Everyone loves butterflies. However, keeping them in cages requires a large space and you can’t enjoy watching them through the mesh. Fortunately, you can create a butterfly garden at home to attract those butterflies!

To build your own butterfly garden, study the biodiversity of butterflies in your locality and identify the nectar plants that attract them and the host plants for their caterpillars. If necessary, improve the soils or use raised bedding. Grow the selected plants and you are ready to welcome and maintain the butterfly!

There are a few details that you need to know about selection and caring of plants so that your garden is frequented by the butterflies. 

Study the Butterflies in Your Locality

Before starting your own DIY butterfly garden, you have to first do some studies. Yes, studies!

Different butterflies are attracted to different plants. Hence, it is crucial to study the biodiversity of butterflies at where you intend to set up your DIY butterfly garden. This information can usually be found in your local butterfly society.

If you are in the US, I encourage you to visit ButterflyIdentification.org to find out which butterfly species can be found in your state.

By knowing which species are available in your states, you can choose the right plants to attract them.

Selecting Plants for Your Butterfly Garden

Butterflies generally feed on nectar from a range of plants, which we call the nectar plants. If you are targeting a specific butterfly species, choose the nectar plant that works the best for that species. 

I recommend targeting multiple species (instead of a single species) by including a variety of native nectar plants to improve chances of attracting the butterflies. Many nectar plants attract a wide variety of butterflies. Examples include red valerian, butterfly bush, milkweed, and goldenrod. These plants are usually labeled as “butterfly plants” by sellers.

A resting glasswing butterfly found in the southern America.
If you are in Texas or southern America, you might be able to get this awesome glasswing butterfly!

While nectar plants attract butterflies for feeding, they may not encourage breeding because caterpillars feed on specific host plants. Your goal is to get a continual supply of caterpillars so that there are always butterflies in your garden. Hence, you need to include host plants in your garden.

Similar to nectar plant selection, you want to cover as many species in your locality as possible. For instance, if you are staying in New York, the goldenrod is your preferred nectar plant as it attracts a large variety of butterflies. But if you stay in Western Washington, a strawberry plant is a better option than a goldenrod.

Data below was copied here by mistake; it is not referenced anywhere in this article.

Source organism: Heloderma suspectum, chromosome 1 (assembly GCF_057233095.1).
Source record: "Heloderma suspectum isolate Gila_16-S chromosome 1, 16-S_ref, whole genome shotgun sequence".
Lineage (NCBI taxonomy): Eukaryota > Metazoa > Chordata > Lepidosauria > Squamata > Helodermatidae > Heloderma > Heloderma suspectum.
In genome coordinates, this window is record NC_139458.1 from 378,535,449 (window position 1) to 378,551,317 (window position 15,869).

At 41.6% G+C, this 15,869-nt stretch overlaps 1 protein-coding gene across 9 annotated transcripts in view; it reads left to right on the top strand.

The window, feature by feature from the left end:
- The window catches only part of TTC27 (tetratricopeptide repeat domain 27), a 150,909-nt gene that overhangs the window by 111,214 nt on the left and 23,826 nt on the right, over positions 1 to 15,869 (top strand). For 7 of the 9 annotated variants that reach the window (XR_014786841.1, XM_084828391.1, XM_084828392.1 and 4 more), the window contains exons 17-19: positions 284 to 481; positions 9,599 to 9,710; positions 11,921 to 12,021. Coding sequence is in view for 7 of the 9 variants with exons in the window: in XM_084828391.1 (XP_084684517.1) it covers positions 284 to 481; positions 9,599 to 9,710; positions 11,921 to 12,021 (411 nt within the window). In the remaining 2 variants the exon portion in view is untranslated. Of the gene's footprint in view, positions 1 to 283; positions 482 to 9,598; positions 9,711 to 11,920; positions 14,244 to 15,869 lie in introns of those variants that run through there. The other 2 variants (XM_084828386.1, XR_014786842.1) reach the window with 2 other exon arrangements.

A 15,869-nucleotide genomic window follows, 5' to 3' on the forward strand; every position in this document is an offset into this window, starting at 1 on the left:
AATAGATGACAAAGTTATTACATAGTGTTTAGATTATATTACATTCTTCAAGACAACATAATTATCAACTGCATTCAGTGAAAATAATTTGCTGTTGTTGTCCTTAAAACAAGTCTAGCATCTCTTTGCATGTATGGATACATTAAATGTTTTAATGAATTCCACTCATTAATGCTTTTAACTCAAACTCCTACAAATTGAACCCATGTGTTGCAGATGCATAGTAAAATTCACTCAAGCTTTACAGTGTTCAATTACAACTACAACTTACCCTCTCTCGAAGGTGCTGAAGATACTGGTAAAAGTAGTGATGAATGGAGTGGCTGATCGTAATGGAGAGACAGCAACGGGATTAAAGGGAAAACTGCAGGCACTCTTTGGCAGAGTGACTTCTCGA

You can also consider using host plants that act as nectar plants if you have limited space. For instance, showy milkweeds and goldenrod serve as both the nectar plant and host plant.

Caterpillars feed on leaves - leaf damages are inevitable in a butterfly garden.

Always use native plants in your butterfly garden for 3 reasons:

  1. Native plants attract local species better than exotic plants
  2. Native plants are easier to grow and maintain as it is accustomed to your local climate.
  3. Native plants support the growth of other native insects which is beneficial to the environment as a whole.

Other considerations in choosing the plants include the need for sunlight (sunny vs shaded), perennial vs annual plants, as well as the blooming seasons. 

Butterflies prefer a sunny spot. If you have a sunny spot that receives more than 6 hours of direct sunlight a day, choose those plants that thrive under sunny conditions. If the direct exposure to sunlight is less than 3 hours, choose plants that thrive under fully shaded conditions. For anything in between 3-6 hours, choose those plants which thrive in a partially shaded condition. 

Plants can be annual or perennial. The table below shows the difference between the 2. Choose the type of butterfly plants according to your preference, or, plant both! Select your combination of annual and perennial plants so that there are flowers to attract butterflies from spring to fall.

CharacteristicsAnnual PlantPerennial Plant
LifespanDie in winterCan live for many years
ReplantingYearly replanting requiredReplanting not required
Blooming durationTypically bloom from spring to first frostTypically bloom in a specific season
GrowthGrow rapidlySlower growth
General differences between annual and perennial plant.

If you live in the United States, you can use this awesome tool from the National Wildlife Federation. Simply key in your zip code to find out what are the native plants in your locality that attract butterflies. I love this tool because it shows you the plants’ attractiveness to caterpillars, taking into consideration the butterfly biodiversity in your locality.

Preparing the Soil for Growing Plants

Before growing your plants, you need to make sure the soils are suitable for them. Check out the requirements of each plant that you have selected.

There are 2 main things that you need to look at:

  • Soil type: clay, loamy or sandy soils
  • pH: acidic or alkaline

Loamy soil is the preferred option for many plants. If your soil is mainly clay or sand, you will need to improve the soil. To do so, put 2″ – 4″ of organic compost onto your soil and mix it with the top 5″ – 8″ of the soil. Add 1″ – 2″ of compost every year.